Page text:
Why weren't the respective Council Committees with a Lake Whatcom focus not asked to discuss 2008 'program' goals and recommend a few priorities?
So many questions, so few answers!
Again, one has to conclude this meeting was set up to fail.

Of course, there is the question of the Interlocal Agreement that will expire soon.
That hasn't been discussed either.
And, the question of whether the Water District will again be included as a principle player, with veto power.
And, whether the Sudden Valley Community Association will have a bigger voice.
And, who will be serving on the Councils or as Executives next year.
Again, why this rushed and ill-prepared meeting, after 2 years of no meetings at all?
It does seem to take stupidity to a new level, but maybe my expectations are still unrealisticlly high.

Back to the problem at hand.
Once agreement is reached on how to best spend the $500 K per year, the 'program's' measureable goals are set.
That process needs to be repeated every year, not go to sleep for 5 years with essentially no accountability as has been the case recently.
I seem to recall reading that 'unspent' County funds from its apportioned $175 K per year was returned to its General Fund.
Why was that?
No staff left to work on it?
Or, let the City do it?
Any oversight on this from the County Council?
This 'program' seems to be on auto-pilot, left to the discretion of the Executive[s].
That, in itself, is a problem!

See how negativity from past experience keeps dragging down the positive goals we ought to be concentrating on?
Boy, how that thinking can feed on itself!
Kinda like sourdough starter.

After the 'program' is quantified each year, the parties can then focus on how to advance to the next level of policy.
That way, the confusion can be at least partially mitigated.
The next steps should include setting up a more focused and comprehensive management structure that is capable of achieving and monitoring a truly long-lasting PROGRAM that is much more effective than the annual dance we now try to avoid.
If memory serves, the type of structure most likely to succeed will resemble something that has already been tried in Whatcom County.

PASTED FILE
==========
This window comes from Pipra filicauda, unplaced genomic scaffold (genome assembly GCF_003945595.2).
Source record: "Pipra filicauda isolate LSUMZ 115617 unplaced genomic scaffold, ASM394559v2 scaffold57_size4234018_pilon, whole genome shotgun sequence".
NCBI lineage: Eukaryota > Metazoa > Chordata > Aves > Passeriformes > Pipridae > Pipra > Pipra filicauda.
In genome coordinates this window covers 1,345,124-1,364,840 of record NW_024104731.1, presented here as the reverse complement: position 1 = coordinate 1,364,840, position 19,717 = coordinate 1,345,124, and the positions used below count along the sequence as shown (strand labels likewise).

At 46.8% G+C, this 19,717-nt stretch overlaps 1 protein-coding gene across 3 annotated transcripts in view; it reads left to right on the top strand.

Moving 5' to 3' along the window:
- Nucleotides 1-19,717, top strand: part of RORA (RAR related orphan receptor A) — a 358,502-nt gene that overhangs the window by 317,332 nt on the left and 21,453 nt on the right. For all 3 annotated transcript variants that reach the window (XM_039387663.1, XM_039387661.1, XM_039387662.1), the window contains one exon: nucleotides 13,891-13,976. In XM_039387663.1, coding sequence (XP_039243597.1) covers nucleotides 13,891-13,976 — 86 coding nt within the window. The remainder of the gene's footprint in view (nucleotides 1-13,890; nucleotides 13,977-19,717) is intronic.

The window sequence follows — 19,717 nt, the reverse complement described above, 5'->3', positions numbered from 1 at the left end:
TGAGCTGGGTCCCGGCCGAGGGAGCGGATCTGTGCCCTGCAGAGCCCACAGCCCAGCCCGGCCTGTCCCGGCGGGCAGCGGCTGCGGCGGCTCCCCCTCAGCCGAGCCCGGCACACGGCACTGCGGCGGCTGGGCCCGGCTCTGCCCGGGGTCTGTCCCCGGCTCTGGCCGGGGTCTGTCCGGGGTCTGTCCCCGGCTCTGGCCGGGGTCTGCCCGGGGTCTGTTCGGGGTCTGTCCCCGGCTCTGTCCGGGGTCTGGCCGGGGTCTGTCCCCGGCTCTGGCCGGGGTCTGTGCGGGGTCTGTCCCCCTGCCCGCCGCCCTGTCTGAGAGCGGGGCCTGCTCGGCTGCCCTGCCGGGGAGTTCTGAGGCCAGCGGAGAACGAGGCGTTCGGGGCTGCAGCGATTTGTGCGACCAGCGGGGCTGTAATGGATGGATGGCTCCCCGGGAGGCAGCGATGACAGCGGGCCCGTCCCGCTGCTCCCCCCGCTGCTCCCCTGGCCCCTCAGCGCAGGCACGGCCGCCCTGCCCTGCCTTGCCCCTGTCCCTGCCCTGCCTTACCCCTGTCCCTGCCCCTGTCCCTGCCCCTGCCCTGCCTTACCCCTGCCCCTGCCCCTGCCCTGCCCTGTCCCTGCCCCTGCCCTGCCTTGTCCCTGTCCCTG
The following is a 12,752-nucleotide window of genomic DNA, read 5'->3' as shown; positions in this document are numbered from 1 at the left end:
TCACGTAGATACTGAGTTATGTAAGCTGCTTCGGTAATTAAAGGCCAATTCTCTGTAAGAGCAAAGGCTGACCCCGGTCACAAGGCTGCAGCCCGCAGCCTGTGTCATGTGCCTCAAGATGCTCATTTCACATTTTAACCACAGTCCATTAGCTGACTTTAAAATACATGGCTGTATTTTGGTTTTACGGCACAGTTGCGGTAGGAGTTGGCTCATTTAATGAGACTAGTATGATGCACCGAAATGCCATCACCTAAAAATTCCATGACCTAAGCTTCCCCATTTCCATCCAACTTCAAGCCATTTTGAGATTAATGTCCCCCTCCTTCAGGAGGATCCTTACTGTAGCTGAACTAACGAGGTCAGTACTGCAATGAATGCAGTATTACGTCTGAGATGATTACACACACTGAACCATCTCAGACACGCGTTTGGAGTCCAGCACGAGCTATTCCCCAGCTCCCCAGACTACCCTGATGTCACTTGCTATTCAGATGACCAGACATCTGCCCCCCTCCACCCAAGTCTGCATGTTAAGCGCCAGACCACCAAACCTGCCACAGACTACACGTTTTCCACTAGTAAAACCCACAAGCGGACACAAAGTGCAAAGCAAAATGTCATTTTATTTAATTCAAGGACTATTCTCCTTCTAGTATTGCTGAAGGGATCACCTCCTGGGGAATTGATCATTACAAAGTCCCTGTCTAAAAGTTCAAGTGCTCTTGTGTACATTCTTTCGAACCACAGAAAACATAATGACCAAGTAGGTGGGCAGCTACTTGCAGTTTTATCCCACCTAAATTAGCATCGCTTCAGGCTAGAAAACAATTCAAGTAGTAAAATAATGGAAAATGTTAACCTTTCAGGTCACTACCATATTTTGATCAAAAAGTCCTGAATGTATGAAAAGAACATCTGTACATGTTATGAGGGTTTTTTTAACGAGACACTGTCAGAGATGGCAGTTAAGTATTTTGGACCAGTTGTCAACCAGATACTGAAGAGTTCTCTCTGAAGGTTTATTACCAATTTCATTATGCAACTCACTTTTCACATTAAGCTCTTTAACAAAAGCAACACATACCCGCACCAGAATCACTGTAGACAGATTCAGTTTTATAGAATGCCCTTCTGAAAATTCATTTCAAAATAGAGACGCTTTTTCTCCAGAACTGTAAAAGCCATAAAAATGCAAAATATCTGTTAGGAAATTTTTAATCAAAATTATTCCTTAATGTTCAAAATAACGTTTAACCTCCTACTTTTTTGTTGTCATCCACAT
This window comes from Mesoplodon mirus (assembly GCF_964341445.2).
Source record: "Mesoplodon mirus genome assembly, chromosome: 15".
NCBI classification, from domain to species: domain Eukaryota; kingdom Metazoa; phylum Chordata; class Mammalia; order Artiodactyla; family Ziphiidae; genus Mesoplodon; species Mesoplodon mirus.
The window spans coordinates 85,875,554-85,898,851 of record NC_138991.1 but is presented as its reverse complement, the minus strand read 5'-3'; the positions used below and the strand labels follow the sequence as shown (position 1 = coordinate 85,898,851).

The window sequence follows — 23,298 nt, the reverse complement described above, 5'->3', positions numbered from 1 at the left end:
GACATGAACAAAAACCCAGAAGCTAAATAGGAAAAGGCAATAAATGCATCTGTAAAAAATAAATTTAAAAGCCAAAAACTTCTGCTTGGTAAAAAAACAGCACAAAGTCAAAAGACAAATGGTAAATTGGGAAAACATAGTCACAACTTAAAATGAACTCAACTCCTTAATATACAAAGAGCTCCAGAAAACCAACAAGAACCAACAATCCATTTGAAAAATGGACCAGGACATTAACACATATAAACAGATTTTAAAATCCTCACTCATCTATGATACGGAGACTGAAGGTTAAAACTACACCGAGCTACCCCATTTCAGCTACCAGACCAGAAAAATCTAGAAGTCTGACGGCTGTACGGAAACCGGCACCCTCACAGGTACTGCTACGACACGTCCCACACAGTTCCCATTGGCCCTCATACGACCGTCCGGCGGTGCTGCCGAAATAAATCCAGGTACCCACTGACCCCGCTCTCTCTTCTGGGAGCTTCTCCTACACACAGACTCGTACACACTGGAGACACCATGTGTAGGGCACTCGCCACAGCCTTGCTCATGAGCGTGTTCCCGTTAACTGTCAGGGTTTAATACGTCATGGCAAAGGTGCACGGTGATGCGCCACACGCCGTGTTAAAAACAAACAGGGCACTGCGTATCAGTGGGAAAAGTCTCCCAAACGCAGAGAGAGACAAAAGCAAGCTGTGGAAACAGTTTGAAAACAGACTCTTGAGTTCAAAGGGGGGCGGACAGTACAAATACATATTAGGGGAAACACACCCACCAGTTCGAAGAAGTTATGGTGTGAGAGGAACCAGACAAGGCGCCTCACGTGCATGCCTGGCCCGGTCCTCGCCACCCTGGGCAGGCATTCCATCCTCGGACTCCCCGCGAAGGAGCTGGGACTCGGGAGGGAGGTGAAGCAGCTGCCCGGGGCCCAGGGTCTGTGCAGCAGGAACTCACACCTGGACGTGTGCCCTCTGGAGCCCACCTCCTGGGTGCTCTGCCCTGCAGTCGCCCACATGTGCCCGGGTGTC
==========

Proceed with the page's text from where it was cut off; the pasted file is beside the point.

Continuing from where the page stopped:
It was difficult, costly, time consuming, frustrating, and not completed.
But what was achieved does have some lasting value that can be built upon, once we get people elected with the wisdom and courage to see it through.

Shall I whisper the name?
It was called WRIA-1.
That stands for Watershed Resource Inventory Area No. 1.
Never heard of it?
Shhh. It's taking a nap now.

I'm talking about a stakeholder based process that it capable of attracting and holding the attention of everyone with an interest in Lake Whatcom.
Such a process would need to be initiated and established by the County & City, as is currently envisioned.
But, it would not be limited to those entities alone.
It would need to include all of the varied interests which need a voice in the process, including the Water District, Sudden Valley and others, but with a difference.
That difference is that we will need to come to terms with what raw water quality standard must be maintained to insure the long-term needs of our community.
That has to be a quantifiable standard that everyone understands and is responsible for achieving well into the foreseeable future.

That standard is already pretty well known.
It has a lot to do with the Dept of Ecology's TMDL Study, now anticipated as early as February.
Notice I didn't say what year?
The standard will include limits on Phosphorus, amongst others.
The standard is already set for urbanized areas.
The standard is 20 micro-grams per liter of Phosphorus, measured as run-off from an individual property or tributary.
It's time we started measuring what we have, whether the TMDL Study is issued or not!
We know what it will be based upon.
Already known and accepted standards.

But these standards are much lower for rural areas.
So, the County will have to decide which areas will remain rural and which will be allowed to sprawl further and set its standards appropriately.
Then, the standards will need to be monitored and corrective action taken to sustain them.
See how simple this exercise can become?
But, it's really not simple, is it?
It will be work that requires effort, over a long period of time.
And, its work that some people would rather avoid even knowing about.

So, there's a priority!
Tell people why its necessary.
Otherwise forget the PROGRAM and keep the 'program'.
At least until even those in denial are screaming for their local government to do something about it!
Good luck Whatcom County, because you're gonna need it.
Over and out